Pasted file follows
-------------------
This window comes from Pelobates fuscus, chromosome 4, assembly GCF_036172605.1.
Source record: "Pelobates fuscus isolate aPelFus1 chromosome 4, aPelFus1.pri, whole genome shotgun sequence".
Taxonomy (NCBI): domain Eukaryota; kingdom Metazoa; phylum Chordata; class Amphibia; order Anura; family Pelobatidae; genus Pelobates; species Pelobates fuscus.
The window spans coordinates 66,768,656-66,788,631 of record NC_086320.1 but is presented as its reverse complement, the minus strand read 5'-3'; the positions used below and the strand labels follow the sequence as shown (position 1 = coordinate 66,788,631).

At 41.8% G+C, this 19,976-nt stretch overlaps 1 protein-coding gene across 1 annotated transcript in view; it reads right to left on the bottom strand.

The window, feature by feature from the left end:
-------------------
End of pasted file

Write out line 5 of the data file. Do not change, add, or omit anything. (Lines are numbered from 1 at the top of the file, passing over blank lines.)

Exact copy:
At 41.8% G+C, this 19,976-nt stretch overlaps 1 protein-coding gene across 1 annotated transcript in view; it reads right to left on the bottom strand.